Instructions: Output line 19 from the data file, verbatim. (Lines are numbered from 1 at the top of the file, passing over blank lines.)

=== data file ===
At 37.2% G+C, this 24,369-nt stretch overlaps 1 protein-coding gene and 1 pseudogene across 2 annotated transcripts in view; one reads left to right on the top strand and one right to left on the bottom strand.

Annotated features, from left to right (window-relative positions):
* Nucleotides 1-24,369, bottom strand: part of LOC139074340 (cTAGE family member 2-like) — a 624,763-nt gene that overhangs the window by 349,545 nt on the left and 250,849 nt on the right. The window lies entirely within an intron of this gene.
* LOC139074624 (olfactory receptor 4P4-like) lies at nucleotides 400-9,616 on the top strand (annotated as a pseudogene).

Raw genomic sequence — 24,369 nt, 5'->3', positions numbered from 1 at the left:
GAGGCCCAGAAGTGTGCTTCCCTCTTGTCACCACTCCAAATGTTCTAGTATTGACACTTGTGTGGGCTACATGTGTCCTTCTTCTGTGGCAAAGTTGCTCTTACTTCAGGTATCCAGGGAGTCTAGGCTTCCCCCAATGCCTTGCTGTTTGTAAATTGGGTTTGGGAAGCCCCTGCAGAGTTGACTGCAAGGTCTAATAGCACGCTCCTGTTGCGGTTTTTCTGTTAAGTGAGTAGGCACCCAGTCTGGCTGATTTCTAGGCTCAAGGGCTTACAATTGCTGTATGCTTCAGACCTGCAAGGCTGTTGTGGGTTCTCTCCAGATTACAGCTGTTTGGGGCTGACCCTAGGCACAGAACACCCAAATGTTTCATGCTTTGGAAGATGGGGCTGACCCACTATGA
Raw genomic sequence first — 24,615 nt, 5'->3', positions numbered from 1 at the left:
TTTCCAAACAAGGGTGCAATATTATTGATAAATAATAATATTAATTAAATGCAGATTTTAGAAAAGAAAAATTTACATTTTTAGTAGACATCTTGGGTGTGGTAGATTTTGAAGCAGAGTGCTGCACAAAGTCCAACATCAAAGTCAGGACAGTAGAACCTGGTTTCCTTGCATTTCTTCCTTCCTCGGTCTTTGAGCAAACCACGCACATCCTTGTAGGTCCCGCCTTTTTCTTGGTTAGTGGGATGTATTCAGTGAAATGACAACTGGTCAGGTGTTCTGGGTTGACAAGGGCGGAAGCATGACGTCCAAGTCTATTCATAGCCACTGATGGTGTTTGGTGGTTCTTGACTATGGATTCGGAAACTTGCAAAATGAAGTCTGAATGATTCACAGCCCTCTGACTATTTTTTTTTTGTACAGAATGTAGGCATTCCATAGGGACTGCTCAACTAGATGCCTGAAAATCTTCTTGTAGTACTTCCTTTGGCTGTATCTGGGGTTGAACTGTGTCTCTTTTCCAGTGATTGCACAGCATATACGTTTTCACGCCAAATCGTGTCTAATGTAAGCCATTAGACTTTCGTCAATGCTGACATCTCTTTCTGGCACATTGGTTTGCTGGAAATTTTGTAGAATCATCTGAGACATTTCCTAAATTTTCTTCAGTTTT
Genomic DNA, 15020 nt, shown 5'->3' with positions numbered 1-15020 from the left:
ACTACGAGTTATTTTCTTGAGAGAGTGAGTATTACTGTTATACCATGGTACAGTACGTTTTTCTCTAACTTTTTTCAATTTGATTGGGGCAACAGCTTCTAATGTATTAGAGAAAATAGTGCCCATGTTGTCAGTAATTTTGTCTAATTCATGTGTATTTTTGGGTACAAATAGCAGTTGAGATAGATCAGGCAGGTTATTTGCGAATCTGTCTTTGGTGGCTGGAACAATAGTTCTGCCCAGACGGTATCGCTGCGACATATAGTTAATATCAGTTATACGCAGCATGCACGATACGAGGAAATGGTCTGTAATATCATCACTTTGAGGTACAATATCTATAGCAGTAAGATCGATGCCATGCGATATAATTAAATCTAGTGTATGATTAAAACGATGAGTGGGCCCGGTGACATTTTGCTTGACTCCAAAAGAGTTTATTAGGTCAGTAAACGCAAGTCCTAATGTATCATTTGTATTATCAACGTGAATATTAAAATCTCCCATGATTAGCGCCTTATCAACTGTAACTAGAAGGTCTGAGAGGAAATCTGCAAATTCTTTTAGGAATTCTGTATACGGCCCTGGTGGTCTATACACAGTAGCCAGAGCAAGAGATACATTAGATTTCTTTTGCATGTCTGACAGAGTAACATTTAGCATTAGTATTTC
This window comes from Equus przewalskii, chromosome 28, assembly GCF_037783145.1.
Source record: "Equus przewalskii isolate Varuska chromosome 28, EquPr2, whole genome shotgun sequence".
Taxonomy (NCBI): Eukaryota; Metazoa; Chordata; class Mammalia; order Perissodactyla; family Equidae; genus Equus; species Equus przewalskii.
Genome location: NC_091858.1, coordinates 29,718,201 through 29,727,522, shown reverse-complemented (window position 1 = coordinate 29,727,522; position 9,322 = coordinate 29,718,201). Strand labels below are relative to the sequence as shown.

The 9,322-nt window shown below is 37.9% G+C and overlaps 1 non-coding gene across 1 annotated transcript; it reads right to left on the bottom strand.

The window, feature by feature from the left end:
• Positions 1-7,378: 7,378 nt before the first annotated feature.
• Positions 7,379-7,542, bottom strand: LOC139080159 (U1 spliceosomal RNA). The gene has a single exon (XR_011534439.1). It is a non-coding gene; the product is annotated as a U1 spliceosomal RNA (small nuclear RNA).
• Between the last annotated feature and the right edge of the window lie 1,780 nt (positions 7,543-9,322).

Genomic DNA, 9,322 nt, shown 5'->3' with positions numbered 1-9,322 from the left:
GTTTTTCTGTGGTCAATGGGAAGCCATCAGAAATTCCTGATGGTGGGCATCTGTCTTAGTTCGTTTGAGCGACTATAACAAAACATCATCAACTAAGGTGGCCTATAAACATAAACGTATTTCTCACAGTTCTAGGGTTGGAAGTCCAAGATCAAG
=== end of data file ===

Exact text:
• Between the last annotated feature and the right edge of the window lie 1,780 nt (positions 7,543-9,322).